Life After City Lights (1976)




Shig in his cape, 1976.

Photo by Carol Davis.

Shig Murao is drinking a cappuccino at Dianda Bakery on Green Street, where he sometimes goes to escape the scene at the Trieste. Seven years, he muses. His shakuhachi teacher has told him it will be seven years before he is ready to play alone in public.

At that point, he tells himself, he will become a street musician, just to make enough money to pay for a newspaper, coffee, croissant, and a piece of fish from Chinatown for his supper.

Many people view the post–City Lights part of Shig’s life as a Shakespearean tragedy. And toward the end it was difficult to witness his physical and mental decline.

But as one who knew him only during that time, I watched him carrying on in his Zen fashion—finding fulfillment by following his passions and taking pleasure from small things.

To get on with his life, though, he needed to put City Lights behind him. As John Murao remembers it, this occurred early in 1977.

“I arrived at 1367 Grant to accompany Shig on a walk to the Caffe Trieste,” John told me. “His mood was decidedly changed. He was in his mantle [cape] upon my entry to the apartment, cane in hand, hat on his head, ready to walk out the door.”

Shig offered no explanation for the change in his mood until his nephew asked him about it.

“In typical understated Shig-like fashion, he explained that he was done with City Lights. He was going to study the shakuhachi, using his father’s flute, which had been gathering dust in his closet for years. And he was going to open a new store.”

In addition to the shakuhachi, Shig took up shodo, Japanese calligraphy. He would begin his days reading the San Francisco Chronicle and New York Times at the Trieste, then head home to practice each of his new passions for an hour or so. He used pages torn from the Chronicle for his shodo practice.

His midday breaks often consisted of buying first editions for the planned bookstore. In the afternoons he kept busy with two more hour-long sessions of music and calligraphy practice.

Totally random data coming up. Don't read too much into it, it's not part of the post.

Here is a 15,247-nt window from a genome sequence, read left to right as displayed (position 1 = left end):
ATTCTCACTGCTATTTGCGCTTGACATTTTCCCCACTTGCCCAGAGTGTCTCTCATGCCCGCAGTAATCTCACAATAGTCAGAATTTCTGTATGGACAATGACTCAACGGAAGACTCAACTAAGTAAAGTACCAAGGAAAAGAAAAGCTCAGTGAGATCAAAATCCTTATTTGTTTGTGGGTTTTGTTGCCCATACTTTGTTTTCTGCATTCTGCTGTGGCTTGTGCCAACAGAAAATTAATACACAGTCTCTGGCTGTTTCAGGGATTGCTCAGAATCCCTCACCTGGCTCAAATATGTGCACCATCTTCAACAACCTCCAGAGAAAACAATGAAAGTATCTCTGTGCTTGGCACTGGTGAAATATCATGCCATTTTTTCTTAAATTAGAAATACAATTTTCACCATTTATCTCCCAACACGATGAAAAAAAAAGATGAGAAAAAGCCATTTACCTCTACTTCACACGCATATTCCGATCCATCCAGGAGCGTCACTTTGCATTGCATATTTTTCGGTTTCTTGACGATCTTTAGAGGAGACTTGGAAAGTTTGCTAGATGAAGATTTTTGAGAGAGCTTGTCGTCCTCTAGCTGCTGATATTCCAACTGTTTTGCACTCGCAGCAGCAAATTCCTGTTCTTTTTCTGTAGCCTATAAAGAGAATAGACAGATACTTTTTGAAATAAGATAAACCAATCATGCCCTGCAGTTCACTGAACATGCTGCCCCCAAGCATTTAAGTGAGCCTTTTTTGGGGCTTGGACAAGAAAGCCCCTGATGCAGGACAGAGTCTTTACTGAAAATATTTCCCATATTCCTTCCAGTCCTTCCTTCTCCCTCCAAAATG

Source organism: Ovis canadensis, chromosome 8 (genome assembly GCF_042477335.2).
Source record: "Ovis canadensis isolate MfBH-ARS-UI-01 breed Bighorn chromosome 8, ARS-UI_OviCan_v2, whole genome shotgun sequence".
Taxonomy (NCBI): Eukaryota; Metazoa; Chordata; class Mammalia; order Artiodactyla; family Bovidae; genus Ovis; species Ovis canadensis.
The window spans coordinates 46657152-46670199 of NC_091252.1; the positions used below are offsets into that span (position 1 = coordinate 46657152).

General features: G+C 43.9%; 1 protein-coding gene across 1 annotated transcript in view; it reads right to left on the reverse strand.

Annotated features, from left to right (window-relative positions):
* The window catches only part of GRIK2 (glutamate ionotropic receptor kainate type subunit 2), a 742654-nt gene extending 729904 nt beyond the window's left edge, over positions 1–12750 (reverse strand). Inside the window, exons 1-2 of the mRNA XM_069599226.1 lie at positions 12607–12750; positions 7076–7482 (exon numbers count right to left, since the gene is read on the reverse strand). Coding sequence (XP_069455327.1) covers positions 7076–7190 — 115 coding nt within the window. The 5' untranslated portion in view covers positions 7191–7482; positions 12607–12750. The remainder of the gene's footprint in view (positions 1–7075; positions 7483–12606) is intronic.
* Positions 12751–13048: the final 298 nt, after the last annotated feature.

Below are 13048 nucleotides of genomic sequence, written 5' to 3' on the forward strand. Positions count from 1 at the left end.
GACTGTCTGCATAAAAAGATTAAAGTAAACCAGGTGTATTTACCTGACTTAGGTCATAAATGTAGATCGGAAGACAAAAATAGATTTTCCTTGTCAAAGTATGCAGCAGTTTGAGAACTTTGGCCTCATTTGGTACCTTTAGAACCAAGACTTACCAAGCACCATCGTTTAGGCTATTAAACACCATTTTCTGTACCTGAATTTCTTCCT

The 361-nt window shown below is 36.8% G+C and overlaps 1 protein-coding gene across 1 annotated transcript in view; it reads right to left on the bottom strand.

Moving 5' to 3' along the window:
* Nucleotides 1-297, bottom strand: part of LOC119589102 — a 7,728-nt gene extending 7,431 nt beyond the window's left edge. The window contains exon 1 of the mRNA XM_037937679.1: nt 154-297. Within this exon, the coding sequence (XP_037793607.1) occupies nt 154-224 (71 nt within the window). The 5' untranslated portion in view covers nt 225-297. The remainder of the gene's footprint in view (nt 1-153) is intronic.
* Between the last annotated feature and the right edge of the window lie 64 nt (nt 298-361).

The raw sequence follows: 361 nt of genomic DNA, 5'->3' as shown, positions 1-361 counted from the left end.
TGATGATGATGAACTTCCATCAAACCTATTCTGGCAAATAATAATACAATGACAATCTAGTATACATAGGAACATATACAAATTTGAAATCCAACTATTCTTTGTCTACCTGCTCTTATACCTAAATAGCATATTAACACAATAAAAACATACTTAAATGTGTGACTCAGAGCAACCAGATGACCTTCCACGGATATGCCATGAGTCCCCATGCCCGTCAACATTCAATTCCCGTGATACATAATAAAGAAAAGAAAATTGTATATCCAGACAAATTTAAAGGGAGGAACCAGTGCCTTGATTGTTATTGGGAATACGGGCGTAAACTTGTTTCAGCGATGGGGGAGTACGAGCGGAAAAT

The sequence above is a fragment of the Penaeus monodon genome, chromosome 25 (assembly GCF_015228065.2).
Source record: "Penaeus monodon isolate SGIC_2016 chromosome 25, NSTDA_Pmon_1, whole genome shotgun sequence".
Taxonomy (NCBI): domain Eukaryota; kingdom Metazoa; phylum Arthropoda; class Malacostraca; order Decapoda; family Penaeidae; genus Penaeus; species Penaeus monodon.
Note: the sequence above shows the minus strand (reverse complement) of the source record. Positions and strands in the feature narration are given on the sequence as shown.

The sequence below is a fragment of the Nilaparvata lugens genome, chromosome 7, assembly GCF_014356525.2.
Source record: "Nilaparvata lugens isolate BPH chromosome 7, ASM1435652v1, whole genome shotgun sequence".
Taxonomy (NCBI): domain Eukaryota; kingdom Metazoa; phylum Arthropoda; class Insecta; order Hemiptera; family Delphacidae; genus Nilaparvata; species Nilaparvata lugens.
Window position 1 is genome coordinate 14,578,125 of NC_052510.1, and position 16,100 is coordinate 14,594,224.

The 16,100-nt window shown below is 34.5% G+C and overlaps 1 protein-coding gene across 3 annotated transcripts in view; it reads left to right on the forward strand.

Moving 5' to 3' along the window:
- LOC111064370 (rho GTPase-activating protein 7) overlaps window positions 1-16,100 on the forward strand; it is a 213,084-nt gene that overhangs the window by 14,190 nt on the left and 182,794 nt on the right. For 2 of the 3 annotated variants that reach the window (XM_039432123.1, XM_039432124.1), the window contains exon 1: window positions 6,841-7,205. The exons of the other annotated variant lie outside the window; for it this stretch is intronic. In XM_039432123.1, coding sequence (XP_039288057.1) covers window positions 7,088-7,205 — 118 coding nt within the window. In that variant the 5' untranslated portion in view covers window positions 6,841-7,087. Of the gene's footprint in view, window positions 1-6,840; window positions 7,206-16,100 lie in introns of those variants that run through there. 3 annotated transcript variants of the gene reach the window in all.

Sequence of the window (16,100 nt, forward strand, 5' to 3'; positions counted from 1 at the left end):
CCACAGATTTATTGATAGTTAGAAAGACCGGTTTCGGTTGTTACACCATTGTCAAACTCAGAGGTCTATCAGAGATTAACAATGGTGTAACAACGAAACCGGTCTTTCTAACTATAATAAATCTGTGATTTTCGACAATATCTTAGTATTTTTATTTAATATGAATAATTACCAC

As Shig settled into his new life he found his shodo practice pleasant, but it was the shakuhachi that really captivated him. His teacher, the Japanese master Masauki Koga, says he was a very serious student and had a nice sound on the instrument—a sound that came from “a far away place.”

Koga remembers that one day after he performed in Boulder, Colorado, an audience member he didn’t know approached him.

“Do you know Shig?” the man asked. “My name’s Allen. Shall we write a greeting card from Boulder to San Francisco?” Shig included a copy of the letter in his zine, Shig’s Review.

Another significant event in Shig’s post–City Lights life was meeting Carol Davis, a nurse who helped with his rehabilitation from the stroke. They entered into a relationship that would last about five years, and John Murao says it was Shig’s happiest relationship.

There were relationships before Davis, including Paula Lillevand, a single mother who later moved in with Ferlinghetti. But I don’t believe there were any after.

Davis was a talented photographer, and the success of the relationship is reflected in her photos of him. Many photographers shot images of Shig, but he was not one to smile for the camera. Davis’ photos show a joyful persona rarely captured by other photographers.

Women were always attracted to Shig, and he had many women friends while I knew him, including artist Mary Boyd Ellis.